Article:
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Resources: Stickies for your notebook

sticker_iconsI’m a very big fan of capturing ideas and thoughts using pen and paper (I’m absolutely addicted to Moleskine journals – I’ll show you a picture sometime). It’s great to have something with you that you can quickly scribble or draw ideas in when a thought strikes you.

The one think that I don’t like about paper notebooks so much, is that it can easily become difficult to organise ideas in cohesive sections. On computer, you can cut and paste all your scattered pieces into different categories. Not so easy in a notebook…

I’m faced with that exact problem in my development notebook at the moment – new ideas that aren’t necessarily directly related to the ones that came right before them, show up whenever they feel like it. And if I don’t write them down immediately, I lose them. So I thought – if I had little “icons” that I could stick next to these unrelated ideas, it would be much easier to come back later and see which ones belonged together, even if they were scattered throughout the notebook.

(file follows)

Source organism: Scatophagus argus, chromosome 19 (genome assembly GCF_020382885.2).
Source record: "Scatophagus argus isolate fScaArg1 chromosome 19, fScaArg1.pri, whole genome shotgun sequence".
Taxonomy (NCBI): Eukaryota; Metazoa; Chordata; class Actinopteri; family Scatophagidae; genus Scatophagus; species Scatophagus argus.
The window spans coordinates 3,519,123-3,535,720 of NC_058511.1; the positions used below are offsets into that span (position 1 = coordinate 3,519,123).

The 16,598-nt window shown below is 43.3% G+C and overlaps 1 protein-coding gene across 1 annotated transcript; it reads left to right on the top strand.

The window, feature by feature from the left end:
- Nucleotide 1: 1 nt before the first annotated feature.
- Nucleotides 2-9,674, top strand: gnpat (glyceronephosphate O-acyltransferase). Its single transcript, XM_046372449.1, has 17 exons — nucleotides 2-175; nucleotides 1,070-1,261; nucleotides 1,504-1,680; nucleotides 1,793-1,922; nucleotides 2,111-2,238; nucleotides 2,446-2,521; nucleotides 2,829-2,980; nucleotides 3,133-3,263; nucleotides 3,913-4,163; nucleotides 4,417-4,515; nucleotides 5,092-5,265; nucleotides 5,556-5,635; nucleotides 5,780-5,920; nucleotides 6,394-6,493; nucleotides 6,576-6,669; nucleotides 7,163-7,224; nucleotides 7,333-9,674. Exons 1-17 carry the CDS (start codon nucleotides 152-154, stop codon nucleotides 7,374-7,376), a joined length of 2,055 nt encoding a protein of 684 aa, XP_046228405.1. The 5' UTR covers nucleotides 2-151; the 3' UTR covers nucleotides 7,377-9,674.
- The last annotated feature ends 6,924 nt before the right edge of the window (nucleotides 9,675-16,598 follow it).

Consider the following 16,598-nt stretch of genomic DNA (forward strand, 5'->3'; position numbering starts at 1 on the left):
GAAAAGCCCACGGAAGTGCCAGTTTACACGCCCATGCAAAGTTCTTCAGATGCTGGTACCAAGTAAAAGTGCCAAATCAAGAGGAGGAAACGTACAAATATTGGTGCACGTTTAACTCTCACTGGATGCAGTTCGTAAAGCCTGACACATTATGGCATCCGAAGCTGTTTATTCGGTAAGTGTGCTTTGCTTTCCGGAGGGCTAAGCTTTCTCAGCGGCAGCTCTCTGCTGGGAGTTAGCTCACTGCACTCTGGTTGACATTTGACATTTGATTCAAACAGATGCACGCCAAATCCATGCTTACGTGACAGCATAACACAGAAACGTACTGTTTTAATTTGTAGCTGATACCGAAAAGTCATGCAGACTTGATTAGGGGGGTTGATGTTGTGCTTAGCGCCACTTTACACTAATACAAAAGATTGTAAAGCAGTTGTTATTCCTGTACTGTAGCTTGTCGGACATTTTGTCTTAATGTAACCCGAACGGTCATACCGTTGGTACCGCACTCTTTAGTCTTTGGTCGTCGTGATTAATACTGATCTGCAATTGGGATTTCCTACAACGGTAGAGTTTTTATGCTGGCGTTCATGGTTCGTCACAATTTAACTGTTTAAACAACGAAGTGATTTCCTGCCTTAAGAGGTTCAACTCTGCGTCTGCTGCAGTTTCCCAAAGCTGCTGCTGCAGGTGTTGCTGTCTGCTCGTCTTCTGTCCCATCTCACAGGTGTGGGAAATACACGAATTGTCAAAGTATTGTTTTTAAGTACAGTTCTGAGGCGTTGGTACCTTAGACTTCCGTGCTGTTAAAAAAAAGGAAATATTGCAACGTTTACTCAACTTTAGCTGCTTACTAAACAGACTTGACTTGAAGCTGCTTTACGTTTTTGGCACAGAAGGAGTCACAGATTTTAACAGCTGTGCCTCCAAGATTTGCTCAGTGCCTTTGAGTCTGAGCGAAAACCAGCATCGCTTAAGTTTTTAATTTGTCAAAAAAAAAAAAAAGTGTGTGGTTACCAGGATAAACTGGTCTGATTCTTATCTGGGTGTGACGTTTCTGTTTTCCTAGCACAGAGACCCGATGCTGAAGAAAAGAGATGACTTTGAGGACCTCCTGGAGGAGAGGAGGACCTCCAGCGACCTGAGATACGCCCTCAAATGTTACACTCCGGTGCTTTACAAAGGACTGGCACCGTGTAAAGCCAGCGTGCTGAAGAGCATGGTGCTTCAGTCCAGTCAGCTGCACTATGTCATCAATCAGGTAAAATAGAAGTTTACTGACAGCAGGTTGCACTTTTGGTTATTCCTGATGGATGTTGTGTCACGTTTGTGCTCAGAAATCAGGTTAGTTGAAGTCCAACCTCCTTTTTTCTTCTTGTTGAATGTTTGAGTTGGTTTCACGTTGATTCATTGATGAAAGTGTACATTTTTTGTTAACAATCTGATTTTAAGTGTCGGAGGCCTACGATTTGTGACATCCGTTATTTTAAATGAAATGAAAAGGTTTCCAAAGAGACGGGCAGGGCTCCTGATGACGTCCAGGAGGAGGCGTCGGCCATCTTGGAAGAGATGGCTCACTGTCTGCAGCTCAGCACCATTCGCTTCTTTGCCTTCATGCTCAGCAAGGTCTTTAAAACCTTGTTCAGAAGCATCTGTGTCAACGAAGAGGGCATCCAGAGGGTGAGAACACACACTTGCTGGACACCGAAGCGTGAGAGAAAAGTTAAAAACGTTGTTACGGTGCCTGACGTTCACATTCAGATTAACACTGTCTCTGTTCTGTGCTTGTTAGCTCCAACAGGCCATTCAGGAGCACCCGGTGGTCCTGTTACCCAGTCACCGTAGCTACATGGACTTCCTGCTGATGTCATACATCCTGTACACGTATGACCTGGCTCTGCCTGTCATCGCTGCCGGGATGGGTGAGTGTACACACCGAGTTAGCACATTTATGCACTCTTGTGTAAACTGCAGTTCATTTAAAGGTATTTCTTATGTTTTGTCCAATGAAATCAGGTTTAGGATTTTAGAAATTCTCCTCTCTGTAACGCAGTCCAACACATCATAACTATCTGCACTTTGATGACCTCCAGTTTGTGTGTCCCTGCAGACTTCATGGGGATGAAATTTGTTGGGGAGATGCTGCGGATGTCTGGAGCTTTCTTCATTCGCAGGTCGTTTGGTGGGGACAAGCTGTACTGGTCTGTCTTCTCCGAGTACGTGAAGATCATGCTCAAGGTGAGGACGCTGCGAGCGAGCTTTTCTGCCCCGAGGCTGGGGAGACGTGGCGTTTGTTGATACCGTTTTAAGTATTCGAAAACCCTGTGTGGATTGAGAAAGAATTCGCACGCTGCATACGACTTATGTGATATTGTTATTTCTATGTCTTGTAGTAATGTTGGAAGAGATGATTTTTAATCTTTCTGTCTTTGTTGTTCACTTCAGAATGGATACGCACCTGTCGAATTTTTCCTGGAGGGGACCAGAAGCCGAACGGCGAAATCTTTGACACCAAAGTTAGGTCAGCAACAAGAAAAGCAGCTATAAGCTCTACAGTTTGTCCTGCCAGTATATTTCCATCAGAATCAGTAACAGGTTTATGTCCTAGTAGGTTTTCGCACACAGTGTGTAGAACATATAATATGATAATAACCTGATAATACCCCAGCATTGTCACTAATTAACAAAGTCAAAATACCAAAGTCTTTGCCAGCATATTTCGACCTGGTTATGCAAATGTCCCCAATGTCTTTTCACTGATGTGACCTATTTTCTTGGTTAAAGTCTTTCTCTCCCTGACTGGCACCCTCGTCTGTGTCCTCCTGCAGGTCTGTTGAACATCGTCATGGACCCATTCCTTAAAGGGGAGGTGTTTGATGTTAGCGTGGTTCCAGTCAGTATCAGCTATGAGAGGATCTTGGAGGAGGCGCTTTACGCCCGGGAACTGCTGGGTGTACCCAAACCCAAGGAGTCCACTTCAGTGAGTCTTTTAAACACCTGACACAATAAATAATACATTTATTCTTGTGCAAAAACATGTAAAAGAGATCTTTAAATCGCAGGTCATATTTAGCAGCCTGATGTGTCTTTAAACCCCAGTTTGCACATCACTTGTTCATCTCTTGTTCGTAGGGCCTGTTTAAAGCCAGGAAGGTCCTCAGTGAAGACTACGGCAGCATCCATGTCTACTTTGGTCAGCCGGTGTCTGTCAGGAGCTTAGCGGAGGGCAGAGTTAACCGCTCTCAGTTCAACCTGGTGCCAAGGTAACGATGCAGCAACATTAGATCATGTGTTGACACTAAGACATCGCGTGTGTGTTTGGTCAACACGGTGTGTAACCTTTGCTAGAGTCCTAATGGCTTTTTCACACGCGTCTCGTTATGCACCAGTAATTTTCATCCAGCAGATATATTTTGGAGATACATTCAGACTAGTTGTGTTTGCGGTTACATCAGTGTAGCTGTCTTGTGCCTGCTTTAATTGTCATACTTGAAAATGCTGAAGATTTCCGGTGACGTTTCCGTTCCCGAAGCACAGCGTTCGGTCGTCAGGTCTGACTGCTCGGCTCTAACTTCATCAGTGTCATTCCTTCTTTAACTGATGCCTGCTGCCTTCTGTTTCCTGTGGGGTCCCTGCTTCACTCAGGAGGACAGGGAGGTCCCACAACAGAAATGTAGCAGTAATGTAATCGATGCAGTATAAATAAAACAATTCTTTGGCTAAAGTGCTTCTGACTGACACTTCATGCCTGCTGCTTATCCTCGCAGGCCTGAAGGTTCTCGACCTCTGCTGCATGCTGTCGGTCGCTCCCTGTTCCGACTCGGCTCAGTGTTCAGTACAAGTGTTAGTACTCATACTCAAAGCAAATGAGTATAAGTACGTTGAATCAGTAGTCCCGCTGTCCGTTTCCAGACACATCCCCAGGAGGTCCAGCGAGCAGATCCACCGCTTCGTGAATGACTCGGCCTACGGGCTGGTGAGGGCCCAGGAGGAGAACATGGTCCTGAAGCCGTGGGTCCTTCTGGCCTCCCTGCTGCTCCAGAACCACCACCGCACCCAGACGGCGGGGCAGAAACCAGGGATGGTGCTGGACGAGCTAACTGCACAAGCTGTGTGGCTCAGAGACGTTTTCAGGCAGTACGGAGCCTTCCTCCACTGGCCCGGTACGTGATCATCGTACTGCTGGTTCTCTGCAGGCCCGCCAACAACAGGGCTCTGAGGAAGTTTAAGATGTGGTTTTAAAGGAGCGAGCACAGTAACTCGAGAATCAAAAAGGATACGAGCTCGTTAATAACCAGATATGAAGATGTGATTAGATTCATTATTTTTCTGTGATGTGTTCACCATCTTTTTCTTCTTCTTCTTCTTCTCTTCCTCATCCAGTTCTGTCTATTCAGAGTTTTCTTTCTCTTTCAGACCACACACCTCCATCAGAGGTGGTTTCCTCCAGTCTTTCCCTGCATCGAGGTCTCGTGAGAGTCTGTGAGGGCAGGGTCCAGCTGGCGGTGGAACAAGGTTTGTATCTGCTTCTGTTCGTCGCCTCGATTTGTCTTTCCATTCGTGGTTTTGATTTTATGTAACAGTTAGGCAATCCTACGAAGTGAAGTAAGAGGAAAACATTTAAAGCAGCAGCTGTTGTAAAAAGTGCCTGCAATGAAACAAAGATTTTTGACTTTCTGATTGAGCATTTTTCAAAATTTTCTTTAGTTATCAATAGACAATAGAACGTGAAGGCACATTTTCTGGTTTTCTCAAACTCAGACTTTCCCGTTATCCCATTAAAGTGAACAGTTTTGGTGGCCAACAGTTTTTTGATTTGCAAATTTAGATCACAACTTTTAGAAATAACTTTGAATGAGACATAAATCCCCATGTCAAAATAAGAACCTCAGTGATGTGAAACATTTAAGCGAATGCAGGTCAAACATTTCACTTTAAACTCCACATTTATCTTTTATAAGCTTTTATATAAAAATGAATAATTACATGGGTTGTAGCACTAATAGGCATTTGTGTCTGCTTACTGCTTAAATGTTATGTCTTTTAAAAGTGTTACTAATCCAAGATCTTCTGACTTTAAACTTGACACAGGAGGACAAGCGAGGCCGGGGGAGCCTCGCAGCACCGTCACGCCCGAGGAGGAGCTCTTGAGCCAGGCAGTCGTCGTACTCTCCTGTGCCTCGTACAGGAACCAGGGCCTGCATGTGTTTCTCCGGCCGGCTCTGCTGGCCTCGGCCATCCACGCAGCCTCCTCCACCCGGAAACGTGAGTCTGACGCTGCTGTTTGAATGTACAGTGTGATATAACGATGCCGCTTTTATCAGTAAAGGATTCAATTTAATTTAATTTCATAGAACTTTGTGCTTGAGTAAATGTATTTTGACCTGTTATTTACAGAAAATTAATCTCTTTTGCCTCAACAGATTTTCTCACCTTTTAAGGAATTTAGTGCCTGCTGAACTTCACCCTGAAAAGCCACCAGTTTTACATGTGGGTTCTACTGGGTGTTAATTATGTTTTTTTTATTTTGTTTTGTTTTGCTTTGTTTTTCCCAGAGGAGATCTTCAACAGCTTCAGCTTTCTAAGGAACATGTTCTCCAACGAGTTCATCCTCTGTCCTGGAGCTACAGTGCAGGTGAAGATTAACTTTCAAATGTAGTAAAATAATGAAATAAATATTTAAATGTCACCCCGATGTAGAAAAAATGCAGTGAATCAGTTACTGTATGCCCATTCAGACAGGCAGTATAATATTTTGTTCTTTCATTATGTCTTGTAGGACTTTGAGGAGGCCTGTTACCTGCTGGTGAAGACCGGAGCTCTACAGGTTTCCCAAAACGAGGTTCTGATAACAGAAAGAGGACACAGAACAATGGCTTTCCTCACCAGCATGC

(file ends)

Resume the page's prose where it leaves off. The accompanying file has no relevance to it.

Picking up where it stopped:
I decided on a couple of categories that I figured I’d need a lot, made some icons for them and then bought two sheets of sticker paper to print them all on.

I’ve also decided to share this document. I’m not sure how useful these would be to anyone else, but feel free to do with them whatever you want to. (The “RPG” category in my stickers might not be applicable to all that many people, for instance, but I’m sure most of the others would have a use, regardless of what kind of game you’re working on.)